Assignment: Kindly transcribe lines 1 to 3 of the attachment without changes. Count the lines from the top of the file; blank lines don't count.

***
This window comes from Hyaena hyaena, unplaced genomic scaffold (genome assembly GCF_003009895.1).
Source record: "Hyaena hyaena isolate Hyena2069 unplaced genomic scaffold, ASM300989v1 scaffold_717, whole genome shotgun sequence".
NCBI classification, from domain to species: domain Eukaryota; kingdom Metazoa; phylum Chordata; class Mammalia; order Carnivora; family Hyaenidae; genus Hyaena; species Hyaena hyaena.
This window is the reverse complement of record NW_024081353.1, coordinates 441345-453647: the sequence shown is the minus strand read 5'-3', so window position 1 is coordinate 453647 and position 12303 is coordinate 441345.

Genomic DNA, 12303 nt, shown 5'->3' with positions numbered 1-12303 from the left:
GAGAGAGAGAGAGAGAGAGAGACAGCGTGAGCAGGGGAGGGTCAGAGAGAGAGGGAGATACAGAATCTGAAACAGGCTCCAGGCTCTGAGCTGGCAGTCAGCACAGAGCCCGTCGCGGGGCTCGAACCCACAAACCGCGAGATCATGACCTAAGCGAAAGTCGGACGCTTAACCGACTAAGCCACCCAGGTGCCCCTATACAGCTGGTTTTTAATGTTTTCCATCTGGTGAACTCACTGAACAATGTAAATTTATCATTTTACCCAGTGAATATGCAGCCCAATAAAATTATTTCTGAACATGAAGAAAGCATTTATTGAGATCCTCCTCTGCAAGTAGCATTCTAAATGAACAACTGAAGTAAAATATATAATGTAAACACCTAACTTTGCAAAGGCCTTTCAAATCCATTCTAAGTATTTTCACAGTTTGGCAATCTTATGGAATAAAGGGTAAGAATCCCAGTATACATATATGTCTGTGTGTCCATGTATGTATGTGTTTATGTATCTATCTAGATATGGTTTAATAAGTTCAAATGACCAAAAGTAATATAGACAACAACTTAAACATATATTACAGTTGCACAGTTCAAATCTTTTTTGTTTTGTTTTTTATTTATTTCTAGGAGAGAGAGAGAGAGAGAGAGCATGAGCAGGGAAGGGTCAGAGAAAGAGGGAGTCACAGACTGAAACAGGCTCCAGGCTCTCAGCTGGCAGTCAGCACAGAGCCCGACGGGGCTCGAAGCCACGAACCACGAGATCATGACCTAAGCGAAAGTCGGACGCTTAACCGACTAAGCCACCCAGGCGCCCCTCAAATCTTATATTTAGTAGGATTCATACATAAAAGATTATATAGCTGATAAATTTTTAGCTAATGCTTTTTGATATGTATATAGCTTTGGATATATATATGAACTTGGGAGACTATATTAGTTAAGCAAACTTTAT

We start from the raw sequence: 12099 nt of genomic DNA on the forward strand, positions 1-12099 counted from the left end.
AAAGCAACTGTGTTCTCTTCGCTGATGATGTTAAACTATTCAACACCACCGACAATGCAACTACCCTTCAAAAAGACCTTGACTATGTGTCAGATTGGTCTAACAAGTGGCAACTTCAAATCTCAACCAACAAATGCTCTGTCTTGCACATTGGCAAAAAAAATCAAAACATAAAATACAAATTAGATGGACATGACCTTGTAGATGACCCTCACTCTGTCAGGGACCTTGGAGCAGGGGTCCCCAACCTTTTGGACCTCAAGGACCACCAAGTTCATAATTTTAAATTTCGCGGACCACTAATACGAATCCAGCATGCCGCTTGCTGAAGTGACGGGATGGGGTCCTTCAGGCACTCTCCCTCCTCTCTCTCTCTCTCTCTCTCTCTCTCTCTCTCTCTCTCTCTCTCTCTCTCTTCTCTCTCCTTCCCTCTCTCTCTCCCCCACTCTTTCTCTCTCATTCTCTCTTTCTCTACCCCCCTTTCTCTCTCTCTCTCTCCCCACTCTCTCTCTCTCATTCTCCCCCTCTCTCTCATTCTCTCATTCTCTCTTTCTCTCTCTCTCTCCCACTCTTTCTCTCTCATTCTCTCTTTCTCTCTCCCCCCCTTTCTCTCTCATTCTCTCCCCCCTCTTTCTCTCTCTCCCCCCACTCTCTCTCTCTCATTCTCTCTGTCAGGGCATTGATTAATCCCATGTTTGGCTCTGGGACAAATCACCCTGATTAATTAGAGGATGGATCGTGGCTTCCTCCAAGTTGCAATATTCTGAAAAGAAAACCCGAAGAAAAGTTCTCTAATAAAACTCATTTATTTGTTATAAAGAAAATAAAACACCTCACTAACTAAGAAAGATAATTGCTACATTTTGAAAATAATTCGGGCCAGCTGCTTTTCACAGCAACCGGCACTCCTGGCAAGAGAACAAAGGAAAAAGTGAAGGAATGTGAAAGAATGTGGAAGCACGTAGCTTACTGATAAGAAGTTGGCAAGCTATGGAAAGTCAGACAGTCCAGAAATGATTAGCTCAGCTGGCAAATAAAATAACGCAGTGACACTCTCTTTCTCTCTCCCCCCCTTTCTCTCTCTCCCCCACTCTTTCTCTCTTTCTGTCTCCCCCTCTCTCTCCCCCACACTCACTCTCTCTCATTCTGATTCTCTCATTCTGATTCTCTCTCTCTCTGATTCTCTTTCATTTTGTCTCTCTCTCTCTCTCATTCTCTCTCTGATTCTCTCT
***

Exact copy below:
This window comes from Hyaena hyaena, unplaced genomic scaffold (genome assembly GCF_003009895.1).
Source record: "Hyaena hyaena isolate Hyena2069 unplaced genomic scaffold, ASM300989v1 scaffold_717, whole genome shotgun sequence".
NCBI classification, from domain to species: domain Eukaryota; kingdom Metazoa; phylum Chordata; class Mammalia; order Carnivora; family Hyaenidae; genus Hyaena; species Hyaena hyaena.